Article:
It's almost 3 a.m. at the Tao nightclub on the Strip, and the anthem for the night is still blaring: "Party like a rock, party like a rock star."
Photographer Hew Burney, high on energy drinks, cuts through the dancing crowd with the practiced stealth of a running back spotting holes in a defensive line. He snaps pictures of cleavage-baring women who smooch for the camera and tilt half-full bottles of pricey champagne to their lips.
He flits to the next group, but not before tossing out a handful of business cards reading, "That picture you don't remember taking last night. . . . Spyonvegas.com." By the time Burney calls it quits at 4:30 a.m., he's shot 1,400 pictures that will be posted online before most revelers have slept off their hangovers.
The website may masquerade as a "Girls Gone Wild" knockoff, but it's a sophisticated marketing machine that its operators say logs 12 million page views a month, with banner ads from every hot spot in town. It's the brainchild of Ryan Doherty, 31, and Justin Weniger, 26, who have launched five businesses in four years, all tethered to the exploding Vegas night-life scene. Their enterprise, Wendoh Media, also operates a printing business, publishes two magazines and sells VIP passes to nightclubs.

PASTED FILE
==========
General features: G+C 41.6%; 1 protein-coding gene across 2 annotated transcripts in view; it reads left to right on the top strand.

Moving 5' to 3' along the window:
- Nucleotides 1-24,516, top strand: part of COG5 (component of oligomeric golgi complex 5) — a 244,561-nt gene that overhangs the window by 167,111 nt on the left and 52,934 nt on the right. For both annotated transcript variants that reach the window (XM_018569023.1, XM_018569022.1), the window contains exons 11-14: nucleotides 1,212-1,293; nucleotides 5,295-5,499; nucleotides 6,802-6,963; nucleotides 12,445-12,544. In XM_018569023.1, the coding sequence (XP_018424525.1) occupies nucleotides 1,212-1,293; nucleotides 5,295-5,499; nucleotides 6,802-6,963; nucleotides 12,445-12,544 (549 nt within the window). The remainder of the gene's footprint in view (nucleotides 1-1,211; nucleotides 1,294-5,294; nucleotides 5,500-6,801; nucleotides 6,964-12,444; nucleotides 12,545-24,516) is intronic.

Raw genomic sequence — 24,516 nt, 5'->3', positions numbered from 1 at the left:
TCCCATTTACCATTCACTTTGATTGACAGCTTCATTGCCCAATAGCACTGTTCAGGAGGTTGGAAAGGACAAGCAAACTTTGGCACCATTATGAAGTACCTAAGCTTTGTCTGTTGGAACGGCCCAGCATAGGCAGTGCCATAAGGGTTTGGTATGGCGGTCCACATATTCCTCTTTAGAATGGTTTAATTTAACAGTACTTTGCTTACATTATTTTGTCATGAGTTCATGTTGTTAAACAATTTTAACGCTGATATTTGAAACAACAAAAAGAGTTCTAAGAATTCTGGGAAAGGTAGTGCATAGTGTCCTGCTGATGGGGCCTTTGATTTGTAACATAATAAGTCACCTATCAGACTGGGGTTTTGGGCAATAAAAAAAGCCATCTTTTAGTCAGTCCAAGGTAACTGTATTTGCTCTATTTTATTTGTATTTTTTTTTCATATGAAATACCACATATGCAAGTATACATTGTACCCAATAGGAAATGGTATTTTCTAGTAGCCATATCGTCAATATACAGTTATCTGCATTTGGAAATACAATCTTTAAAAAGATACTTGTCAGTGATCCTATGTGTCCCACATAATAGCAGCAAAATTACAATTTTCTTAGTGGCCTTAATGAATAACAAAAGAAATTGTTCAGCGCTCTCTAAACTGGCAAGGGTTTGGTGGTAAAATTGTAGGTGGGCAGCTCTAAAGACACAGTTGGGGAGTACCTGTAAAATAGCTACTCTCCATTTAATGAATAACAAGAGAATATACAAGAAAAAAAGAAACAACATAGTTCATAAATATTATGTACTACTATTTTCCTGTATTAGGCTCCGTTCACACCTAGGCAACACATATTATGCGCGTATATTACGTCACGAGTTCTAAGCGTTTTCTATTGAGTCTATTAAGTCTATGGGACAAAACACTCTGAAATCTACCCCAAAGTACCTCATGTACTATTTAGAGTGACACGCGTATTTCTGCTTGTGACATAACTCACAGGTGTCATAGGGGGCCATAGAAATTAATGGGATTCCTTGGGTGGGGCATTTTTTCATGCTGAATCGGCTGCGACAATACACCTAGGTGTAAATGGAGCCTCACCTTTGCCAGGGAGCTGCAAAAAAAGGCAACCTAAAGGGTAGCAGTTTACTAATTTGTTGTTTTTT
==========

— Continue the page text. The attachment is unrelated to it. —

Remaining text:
Doherty and Weniger are the new breed of Vegas entrepreneur, finding success in Sin City without stepping foot in a casino. Over the last few years, nightclubs on and near Las Vegas Boulevard have taken on a life of their own, mushrooming from a handful to about 30 today, with two opening next weekend and more in the pipeline. The clubs are considered as vital as a poker room, with gaming companies carving out thousands of square feet for them and erecting huge digital billboard marquees.
The Venetian's Tao restaurant and nightclub raked in more cash than any other restaurant in the country in 2006 with $55 million in sales -- nearly half of that in alcohol -- so it's no surprise that Vegas' robust night life is producing the city's next generation of moguls.